The main hall includes a large red paper lantern that hangs from the ceiling. Visitors can write out their wishes on small pieces of paper then tie them to the strands of the lantern.

Besides granting wishes, the temple also holds a lot of history. The temple is home to about 15,000 historical Japanese and Chinese manuscripts. While you can’t check the books out, you can look at the ones that are on display.

If you’re visiting on a certain date, you might note that the city holds a street fair outside the temple on the 18th day of each month. It’s a great chance to experience local customs and shop for antiques.

Continue shopping and dining in Osu Shopping District

Just outside the gates of the temple is another of the major shopping districts in the city. Osu Shopping Street, which some call Osu Shopping District, covers several of the city’s blocks and includes over 1,200 businesses.

Ōsu Shopping District

When you first reach this commercial district, you’ll likely get a little dazed from the dizzying array of colourful posters and signs outside of every store.

The area is bright, busy, and full of interesting shops. You can search for inexpensive electronics, unique toys, and manga. The street also contains a few maid cafes, where the staff all dress in maid costumes.

As a major commercial area, Osu also contains numerous restaurants and bars. If you don’t want to be served by a maid, try sushi or noodles at any of the fine establishments in this shopping district.

This 24-hour trip covered a lot of ground but didn’t include a few other notable attractions, such as the Railway Museum, Tokugawa Art Museum, and Atsuta Shrine. If you have time for a longer Japan itinerary, come back and explore more of Nagoya.

Where to stay with 24 hours in Nagoya

Not unlike other sprawling Japanese cities, sorting through all of the best places to stay in Nagoya can sometimes cause even the most patient of travel planners some anxiety due to the sheer volume of choice.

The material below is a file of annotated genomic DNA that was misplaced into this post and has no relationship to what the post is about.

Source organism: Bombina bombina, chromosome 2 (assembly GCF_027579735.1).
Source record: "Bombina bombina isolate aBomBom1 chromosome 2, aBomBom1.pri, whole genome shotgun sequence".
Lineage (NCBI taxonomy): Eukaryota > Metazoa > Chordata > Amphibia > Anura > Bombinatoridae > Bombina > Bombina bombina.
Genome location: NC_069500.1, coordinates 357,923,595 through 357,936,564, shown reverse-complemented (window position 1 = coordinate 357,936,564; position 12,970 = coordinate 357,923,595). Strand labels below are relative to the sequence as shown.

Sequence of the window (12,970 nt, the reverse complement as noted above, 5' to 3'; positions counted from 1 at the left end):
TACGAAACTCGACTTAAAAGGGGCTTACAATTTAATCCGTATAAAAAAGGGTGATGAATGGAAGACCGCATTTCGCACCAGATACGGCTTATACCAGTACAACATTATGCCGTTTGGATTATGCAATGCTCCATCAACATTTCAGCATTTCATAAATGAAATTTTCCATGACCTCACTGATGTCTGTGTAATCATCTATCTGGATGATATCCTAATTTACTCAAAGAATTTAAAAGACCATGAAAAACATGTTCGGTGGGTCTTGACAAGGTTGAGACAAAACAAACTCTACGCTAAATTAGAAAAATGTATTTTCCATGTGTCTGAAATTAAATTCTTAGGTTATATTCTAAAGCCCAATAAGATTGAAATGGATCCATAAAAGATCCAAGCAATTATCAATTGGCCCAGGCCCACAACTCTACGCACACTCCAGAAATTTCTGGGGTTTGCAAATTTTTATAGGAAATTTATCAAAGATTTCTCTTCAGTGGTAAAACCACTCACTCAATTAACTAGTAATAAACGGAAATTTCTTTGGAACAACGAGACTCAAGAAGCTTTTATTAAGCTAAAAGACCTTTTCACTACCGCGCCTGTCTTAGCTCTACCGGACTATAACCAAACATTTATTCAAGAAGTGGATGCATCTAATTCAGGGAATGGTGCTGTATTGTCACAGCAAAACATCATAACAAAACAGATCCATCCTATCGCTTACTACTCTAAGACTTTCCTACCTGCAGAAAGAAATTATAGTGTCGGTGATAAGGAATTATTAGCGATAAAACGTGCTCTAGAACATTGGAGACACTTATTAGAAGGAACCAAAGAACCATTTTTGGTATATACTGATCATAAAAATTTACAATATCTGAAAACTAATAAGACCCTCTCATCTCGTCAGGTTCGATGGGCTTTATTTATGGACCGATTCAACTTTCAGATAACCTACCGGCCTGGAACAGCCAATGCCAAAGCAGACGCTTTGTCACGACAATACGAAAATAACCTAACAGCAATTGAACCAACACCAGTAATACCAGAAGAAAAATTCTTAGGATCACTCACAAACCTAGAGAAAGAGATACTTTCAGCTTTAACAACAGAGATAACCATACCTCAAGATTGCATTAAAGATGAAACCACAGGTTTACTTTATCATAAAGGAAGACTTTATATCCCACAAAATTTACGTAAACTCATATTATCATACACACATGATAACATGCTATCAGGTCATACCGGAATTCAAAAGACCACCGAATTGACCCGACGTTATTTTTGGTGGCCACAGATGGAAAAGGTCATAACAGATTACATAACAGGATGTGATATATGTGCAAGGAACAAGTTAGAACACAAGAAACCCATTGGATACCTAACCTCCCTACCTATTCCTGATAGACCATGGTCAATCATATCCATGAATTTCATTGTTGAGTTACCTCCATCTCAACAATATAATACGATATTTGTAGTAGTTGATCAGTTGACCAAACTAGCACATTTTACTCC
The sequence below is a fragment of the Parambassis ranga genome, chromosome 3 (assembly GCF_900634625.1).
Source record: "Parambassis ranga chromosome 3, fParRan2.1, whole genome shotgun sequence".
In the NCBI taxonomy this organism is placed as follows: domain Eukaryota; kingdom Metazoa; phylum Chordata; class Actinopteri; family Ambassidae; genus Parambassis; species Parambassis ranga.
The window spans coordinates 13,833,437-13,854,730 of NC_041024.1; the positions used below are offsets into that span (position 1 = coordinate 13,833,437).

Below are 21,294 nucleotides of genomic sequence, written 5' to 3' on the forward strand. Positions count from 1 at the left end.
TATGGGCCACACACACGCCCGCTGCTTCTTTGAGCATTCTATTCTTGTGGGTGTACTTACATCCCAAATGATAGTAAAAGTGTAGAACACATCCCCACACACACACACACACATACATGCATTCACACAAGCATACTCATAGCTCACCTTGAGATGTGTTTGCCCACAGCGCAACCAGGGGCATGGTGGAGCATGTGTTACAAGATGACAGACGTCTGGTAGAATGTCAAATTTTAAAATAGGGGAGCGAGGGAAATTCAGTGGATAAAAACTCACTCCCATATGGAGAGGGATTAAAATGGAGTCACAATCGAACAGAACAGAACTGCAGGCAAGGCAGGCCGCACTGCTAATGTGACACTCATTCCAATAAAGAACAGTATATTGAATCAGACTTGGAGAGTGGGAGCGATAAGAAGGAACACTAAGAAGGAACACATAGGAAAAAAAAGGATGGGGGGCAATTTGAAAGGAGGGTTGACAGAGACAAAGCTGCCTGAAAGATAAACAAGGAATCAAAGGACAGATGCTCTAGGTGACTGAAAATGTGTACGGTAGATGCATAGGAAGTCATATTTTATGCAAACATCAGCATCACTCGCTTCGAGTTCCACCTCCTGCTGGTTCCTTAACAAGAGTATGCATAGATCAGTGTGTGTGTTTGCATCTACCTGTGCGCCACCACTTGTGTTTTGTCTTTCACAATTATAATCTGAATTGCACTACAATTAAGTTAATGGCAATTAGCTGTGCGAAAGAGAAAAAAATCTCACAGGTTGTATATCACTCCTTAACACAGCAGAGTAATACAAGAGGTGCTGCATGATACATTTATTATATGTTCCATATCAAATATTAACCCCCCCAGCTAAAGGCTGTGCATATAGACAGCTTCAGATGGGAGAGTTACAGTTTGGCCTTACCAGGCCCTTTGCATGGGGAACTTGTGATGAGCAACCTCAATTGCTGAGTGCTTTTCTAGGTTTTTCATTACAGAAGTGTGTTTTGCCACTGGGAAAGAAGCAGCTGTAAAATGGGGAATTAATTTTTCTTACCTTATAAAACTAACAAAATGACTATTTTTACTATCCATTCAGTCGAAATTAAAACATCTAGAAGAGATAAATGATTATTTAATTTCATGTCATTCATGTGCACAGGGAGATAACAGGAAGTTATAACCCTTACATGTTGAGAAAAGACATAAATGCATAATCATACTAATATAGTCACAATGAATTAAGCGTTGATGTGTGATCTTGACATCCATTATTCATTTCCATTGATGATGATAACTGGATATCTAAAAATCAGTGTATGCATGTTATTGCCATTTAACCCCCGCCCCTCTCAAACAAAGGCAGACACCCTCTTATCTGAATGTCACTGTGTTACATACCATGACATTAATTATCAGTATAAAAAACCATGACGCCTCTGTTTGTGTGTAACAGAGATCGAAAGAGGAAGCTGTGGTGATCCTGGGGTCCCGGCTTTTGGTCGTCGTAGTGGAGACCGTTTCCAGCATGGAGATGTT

For this Nagoya itinerary, I’d suggest narrowing your accommodations search down to the city centre. Naka Ward is a particularly good choice thanks to its proximity to some of Nagoya’s top attractions and excellent transport connections.

Here are a few ideas to start your search…

  • Daiwa Royal Hotel D-CITY Nagoya Nayabashi: Your wallet will thank you for staying at this central 3-star hotel. The rooms are bright and comfortable and, by Japanese standards, relatively spacious. Breakfast is included.
  • Lamp Light Books Hotel: If your living space resembles a library then you’ll feel right at home at this cool boutique hotel designed with book lovers in mind. Besides the large collection of books in the common area, the rooms are bright and spacious with some offering private balconies with city views.
  • Hilton Nagoya Hotel: One of Nagoya’s top luxury hotels, this 4.5-star features a host of amenities that’ll make your stay as memorable as possible. Take a dip in the indoor swimming pool or sweat out some sake on with a partner on the on-site tennis court. The hotel is also home to five different dining options including the award-winning breakfast buffet at Terrace Brasserie and high-class Japanese kaiseki meals at Genji.

Ryan O'Rourke is a seasoned traveler and the founder & editor of Treksplorer, a fiercely independent guide to mid-range luxury travel for busy people. With over 20 years of extensive travel experience, Ryan has journeyed through over 50 countries, uncovering hidden gems and sharing firsthand, unsponsored insights on what to see & do and where to eat, drink & stay. Backed by his travel experience and in-depth research, Ryan’s travel advice and writing has been featured in publications like the Huffington Post and Matador Network. You can connect with Ryan on Twitter/X at @rtorourke.